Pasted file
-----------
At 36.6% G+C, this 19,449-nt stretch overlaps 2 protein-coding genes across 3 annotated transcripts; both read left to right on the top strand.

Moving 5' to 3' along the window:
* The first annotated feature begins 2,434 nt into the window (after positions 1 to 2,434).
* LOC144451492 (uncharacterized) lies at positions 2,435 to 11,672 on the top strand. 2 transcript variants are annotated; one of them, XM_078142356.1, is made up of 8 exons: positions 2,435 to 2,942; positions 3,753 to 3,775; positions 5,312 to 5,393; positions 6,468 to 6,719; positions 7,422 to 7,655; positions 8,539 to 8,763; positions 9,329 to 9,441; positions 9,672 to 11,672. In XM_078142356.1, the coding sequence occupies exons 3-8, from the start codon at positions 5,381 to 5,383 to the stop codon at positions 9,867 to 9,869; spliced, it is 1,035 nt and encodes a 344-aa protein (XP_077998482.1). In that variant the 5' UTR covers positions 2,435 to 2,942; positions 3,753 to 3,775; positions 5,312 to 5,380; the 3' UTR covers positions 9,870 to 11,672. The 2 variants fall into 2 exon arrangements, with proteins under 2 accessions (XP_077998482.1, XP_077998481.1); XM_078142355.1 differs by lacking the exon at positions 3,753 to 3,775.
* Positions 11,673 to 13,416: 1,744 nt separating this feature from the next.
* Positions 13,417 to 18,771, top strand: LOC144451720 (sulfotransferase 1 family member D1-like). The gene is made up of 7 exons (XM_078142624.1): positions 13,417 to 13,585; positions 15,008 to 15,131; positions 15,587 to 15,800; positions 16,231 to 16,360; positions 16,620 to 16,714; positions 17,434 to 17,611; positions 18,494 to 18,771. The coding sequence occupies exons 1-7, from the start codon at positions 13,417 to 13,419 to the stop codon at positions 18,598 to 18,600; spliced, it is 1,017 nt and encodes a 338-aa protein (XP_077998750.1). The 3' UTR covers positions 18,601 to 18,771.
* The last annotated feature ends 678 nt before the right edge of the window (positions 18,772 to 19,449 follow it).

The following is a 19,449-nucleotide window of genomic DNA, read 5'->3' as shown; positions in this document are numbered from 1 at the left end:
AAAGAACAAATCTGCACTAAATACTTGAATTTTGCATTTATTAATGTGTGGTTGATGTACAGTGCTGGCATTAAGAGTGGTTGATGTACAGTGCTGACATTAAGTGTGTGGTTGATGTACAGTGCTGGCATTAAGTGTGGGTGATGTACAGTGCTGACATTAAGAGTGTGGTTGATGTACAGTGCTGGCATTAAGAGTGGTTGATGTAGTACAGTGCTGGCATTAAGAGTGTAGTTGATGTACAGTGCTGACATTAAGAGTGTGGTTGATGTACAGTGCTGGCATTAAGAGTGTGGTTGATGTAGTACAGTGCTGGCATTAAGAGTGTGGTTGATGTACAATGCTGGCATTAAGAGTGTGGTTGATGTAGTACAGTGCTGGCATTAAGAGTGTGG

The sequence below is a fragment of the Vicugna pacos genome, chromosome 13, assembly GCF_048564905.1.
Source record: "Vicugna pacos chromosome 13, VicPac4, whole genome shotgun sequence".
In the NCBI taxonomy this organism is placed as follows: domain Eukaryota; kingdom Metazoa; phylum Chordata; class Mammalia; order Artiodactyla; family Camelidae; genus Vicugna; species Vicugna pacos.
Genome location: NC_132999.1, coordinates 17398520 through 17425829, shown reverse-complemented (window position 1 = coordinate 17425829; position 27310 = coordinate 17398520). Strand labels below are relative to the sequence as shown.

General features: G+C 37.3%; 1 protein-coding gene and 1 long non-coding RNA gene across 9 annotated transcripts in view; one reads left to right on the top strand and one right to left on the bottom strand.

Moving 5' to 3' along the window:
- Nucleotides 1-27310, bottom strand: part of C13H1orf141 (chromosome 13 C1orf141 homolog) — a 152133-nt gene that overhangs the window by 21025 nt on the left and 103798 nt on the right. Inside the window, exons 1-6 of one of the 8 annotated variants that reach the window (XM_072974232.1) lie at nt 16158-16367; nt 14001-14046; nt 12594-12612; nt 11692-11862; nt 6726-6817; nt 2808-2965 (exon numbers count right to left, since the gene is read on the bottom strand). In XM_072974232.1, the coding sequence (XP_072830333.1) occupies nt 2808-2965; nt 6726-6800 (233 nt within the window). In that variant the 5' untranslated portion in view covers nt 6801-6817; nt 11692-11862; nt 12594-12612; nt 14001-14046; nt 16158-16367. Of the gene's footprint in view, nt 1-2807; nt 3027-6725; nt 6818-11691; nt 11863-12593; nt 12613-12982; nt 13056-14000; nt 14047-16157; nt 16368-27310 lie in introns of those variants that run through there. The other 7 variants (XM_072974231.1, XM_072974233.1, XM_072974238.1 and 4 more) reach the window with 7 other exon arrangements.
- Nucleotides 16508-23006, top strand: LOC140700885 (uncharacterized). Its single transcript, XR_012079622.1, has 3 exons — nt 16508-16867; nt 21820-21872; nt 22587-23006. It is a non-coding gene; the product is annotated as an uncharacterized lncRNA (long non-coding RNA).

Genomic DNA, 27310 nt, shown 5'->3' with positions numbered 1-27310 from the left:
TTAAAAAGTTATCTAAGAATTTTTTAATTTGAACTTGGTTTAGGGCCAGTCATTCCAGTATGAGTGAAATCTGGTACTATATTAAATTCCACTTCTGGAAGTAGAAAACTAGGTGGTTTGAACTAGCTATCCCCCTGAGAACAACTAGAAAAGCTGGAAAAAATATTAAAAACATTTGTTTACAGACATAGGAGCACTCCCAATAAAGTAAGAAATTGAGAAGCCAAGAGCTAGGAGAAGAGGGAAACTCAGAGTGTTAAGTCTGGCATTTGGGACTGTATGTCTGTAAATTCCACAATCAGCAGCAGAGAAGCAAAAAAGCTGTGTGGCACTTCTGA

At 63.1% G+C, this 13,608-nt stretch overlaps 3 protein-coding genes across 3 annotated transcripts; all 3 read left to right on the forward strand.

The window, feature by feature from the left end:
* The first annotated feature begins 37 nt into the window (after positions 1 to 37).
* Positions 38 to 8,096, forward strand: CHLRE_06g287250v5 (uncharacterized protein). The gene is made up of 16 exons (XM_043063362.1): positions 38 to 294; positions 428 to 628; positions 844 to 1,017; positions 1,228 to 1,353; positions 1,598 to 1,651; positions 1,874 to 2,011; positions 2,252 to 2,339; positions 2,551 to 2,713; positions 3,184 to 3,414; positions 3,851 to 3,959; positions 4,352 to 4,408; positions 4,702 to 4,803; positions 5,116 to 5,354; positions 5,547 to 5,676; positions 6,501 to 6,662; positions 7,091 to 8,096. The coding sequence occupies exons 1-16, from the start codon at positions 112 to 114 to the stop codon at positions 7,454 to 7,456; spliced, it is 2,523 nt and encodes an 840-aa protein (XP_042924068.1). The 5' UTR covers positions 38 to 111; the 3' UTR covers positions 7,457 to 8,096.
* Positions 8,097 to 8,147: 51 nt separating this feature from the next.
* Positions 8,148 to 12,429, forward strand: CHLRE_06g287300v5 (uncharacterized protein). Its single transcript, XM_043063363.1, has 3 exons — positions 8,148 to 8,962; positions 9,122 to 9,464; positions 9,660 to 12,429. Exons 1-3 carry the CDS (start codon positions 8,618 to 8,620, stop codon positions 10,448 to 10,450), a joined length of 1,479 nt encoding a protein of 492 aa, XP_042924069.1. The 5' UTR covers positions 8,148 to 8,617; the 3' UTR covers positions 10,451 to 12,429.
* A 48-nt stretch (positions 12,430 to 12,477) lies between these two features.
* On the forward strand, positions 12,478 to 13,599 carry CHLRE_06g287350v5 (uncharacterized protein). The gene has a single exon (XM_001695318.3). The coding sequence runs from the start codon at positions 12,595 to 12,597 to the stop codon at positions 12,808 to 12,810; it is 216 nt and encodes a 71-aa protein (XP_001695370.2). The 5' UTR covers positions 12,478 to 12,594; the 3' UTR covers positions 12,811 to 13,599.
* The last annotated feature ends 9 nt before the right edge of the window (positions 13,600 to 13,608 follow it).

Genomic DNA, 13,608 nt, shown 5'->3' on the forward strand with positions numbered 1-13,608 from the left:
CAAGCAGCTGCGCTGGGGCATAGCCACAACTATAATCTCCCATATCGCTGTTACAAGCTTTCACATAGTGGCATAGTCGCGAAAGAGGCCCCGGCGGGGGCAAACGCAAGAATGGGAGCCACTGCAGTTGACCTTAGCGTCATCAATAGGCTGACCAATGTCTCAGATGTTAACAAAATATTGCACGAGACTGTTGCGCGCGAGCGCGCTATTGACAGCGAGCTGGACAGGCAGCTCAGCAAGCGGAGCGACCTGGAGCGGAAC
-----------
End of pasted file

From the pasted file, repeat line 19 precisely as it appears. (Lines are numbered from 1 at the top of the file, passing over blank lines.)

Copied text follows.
TTAAAAAGTTATCTAAGAATTTTTTAATTTGAACTTGGTTTAGGGCCAGTCATTCCAGTATGAGTGAAATCTGGTACTATATTAAATTCCACTTCTGGAAGTAGAAAACTAGGTGGTTTGAACTAGCTATCCCCCTGAGAACAACTAGAAAAGCTGGAAAAAATATTAAAAACATTTGTTTACAGACATAGGAGCACTCCCAATAAAGTAAGAAATTGAGAAGCCAAGAGCTAGGAGAAGAGGGAAACTCAGAGTGTTAAGTCTGGCATTTGGGACTGTATGTCTGTAAATTCCACAATCAGCAGCAGAGAAGCAAAAAAGCTGTGTGGCACTTCTGA